Phases and Change

Griff

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In many aspects of my life I have been averse to change. However, when it comes to motorcycling I tend to be able to buck that trend and I often embrace change.

Right now I am in the middle of a period of change. Needless to say it has a lot to do with my age (65) and my changing frame of mind that comes with that age. Last evening I sold my 690KTM Enduro. That marked the end of an eleven year phase of KTM ownership. During that period I have owned a KTM 950 Adventure, a 950SM and the 690. Now there are no more KTM's in my shed, but I still have the Jerseys and the Dog bowls and the keyrings. All three of these bikes have given me immense pleasure, especially the 950SM which is probably the most fun I ever had on a motorcycle in my 45+ years of motorcycling. For various reasons I moved these bikes on. The 690 replaced the Adventure as a trail bike. The SM was irreplaceable for 8 years until I realised that I was no longer using it as much in favour of my Triumph Explorer and my NC. The 690 has now gone also as I was only using it in anger a couple of times a year on offroad events. So the eleven year KTM phase has ended .

There have been other phases of course. In the seventies I went through a CB750 phase. I had three of them over a period of 5 years starting with a K1 then a K4 and finally a F1. That phase gave way to the Kawasaki phase.

The Kawasaki phase lasted all of 14 years and was the longest one of all. I loved Kawasakis, almost all of them, from the humble KH100 to the mighty Z1300 and everything in between. I think I owned 16 Kawas during that period including dirt bikes and some classics. Then I went through a period of various bikes including a couple of BM’s and a Triumph.

In the 90’s there was the Honda vee twin phase. They included a VTR1000 Firestorm and a couple of Varaderos.

The GL1800 had a phase all to itself for 10 years, although it was shared with the KTM’s.

So that brings me to the current period of change. I now know that I no longer have any desires for very large motorcycles. I am ok with powerful motorcycles but they have to be in small light packages. The Triumph is an exception, but that is there for two up touring, which it does very well. I am wary of its weight though. My Friend recently visited with his Ducati 1200 Multistrada Enduro. Lovely bike but too tall for me. It has a huge surplus of power. It left me cold. While I am still into offroading, it has to be easy stuff nowadays as my lower back is no longer up to the rigours of the more serious stuff. Ironically the years of punishment offroad/enduroing is largely responsible for that bad back but what the hell, I had a ball doing it and no regrets.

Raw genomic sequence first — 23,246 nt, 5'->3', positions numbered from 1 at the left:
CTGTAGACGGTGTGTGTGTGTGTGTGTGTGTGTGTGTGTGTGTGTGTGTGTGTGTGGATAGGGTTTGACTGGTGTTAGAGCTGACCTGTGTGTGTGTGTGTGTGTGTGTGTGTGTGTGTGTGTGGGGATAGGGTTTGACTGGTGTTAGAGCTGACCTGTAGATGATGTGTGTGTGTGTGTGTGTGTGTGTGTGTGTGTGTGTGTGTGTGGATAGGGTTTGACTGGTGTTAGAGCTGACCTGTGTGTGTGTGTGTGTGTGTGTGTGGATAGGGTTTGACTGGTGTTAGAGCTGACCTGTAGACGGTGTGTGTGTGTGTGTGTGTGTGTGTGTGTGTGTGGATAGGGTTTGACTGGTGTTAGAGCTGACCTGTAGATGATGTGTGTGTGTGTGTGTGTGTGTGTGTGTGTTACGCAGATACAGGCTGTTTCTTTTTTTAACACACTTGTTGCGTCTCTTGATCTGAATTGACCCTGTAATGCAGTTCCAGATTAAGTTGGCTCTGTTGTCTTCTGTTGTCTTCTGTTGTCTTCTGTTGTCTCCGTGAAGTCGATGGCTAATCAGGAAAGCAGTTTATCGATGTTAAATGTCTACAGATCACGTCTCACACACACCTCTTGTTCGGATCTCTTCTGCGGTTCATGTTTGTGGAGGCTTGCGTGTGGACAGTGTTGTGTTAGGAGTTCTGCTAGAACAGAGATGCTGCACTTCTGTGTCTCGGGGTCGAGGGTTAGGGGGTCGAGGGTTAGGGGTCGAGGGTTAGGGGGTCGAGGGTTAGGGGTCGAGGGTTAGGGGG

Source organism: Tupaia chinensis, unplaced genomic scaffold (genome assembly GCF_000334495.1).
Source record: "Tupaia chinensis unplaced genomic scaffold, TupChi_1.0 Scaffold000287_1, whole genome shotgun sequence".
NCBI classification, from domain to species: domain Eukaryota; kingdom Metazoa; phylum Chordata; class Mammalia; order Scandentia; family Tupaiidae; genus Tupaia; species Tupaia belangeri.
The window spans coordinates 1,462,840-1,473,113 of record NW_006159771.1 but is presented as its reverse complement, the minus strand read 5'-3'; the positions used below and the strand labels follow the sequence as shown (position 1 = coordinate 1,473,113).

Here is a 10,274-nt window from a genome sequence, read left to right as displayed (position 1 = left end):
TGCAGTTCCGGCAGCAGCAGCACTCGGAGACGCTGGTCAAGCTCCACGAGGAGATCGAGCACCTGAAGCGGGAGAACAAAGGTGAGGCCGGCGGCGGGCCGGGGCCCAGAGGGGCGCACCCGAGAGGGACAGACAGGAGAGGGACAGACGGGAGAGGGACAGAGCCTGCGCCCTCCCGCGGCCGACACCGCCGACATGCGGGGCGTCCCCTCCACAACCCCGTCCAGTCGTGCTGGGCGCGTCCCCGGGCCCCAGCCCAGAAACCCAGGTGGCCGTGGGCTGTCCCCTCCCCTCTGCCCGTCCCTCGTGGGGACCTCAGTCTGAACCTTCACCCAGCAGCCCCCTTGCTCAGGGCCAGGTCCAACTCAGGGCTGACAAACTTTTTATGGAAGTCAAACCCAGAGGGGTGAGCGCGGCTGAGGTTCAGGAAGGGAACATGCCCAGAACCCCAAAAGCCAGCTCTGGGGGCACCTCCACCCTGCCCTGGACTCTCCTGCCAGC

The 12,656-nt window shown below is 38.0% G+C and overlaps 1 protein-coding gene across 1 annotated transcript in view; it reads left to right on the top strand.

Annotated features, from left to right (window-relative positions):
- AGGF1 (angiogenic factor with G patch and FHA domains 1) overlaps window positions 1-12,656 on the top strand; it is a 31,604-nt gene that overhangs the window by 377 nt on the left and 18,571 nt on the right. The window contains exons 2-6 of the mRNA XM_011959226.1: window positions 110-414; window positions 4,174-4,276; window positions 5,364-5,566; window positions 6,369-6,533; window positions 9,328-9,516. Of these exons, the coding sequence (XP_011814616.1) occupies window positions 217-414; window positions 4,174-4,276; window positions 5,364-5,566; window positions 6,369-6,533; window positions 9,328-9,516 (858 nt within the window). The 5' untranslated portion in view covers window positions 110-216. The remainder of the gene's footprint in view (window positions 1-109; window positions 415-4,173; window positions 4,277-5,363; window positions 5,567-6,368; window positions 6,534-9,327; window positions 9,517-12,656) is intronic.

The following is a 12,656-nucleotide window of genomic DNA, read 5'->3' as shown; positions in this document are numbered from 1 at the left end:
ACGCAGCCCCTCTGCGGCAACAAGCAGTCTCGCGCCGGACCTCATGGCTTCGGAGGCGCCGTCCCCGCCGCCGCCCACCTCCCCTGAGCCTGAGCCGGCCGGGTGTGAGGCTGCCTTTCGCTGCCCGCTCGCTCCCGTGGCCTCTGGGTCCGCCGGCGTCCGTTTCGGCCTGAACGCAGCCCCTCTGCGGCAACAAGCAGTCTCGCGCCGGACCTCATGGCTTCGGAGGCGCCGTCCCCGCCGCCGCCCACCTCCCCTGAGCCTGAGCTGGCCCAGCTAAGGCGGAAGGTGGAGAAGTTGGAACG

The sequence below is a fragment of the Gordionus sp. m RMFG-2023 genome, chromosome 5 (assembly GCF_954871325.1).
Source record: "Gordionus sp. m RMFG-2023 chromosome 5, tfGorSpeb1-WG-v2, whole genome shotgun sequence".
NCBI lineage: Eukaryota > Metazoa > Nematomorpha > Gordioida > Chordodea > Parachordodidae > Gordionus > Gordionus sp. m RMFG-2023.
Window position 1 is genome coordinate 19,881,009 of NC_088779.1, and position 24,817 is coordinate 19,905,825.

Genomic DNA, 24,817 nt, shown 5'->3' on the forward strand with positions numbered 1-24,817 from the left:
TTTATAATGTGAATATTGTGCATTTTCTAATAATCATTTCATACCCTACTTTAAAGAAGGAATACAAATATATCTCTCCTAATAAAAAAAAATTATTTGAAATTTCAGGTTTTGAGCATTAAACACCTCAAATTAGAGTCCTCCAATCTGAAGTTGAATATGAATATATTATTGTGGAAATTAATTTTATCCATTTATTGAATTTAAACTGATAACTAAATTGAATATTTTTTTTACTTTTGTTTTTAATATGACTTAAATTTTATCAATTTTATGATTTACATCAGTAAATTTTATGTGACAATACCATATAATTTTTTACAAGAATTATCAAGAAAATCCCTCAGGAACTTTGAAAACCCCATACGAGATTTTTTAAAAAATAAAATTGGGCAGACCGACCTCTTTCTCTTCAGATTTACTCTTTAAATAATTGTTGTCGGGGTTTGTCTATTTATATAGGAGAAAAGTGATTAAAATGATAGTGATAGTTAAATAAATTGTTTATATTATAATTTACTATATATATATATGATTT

So where does that leave me ? I now want comfort, ease of handling, and power where it is most useful (midrange and bottom end). The new Africa Twin has all of those aspects and as such I am looking at it closely. It is a little heavy but not excessively so, and it will handle light offroad tasks in my hands. I am fairly sure that is the way to go for me now and I am looking forward to it. I will miss my NC, especially that fantastic motor which imho is a milestone, and one of the best motors Honda have ever produced for its capacity. So, the end of a phase and change on the horizon again.

Just some ramblings on a wet cool day when I can’t get out and Me and the Dogs are waiting for the rain to stop………

Tiny.jpg
 

dduelin

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Pipe and slippers, dog by the hearth, and an Africa Twin in the garage. Sounds good to me.
 

JDE

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I too am strongly considering the Africa Twin. Especially after my recent trip to Yosemite. The NC can do off road stuff, but its not built for that. As I am wanting to do more off road type riding and still commuting on a bike daily. It looks like the right choice for me. Though, it hasn't been released in the states yet so I haven't seen one in person or even been able to sit on one.

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Old Can Ride

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I too am switching to the Africa Twin. The Africa Twin just fits me and my riding styles. I set on the Africa Twin the first time at Daytona Beach. Could not believe the Africa Twin has a 21" front tire and with my short inseam I could be flat footed. When the Africa Twin came to the Dallas show, I once again got to sit on the bike. It just fits me. Being in the USA I had to order my Africa Twin, so I called a dealership and ordered the AT. Now the earthquake in Japan might have delayed my order. No one can give me a answer as to when I will get my Africa Twin. So until the AT arrives I wil just keep on keeping on with my NC7.
 
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JDE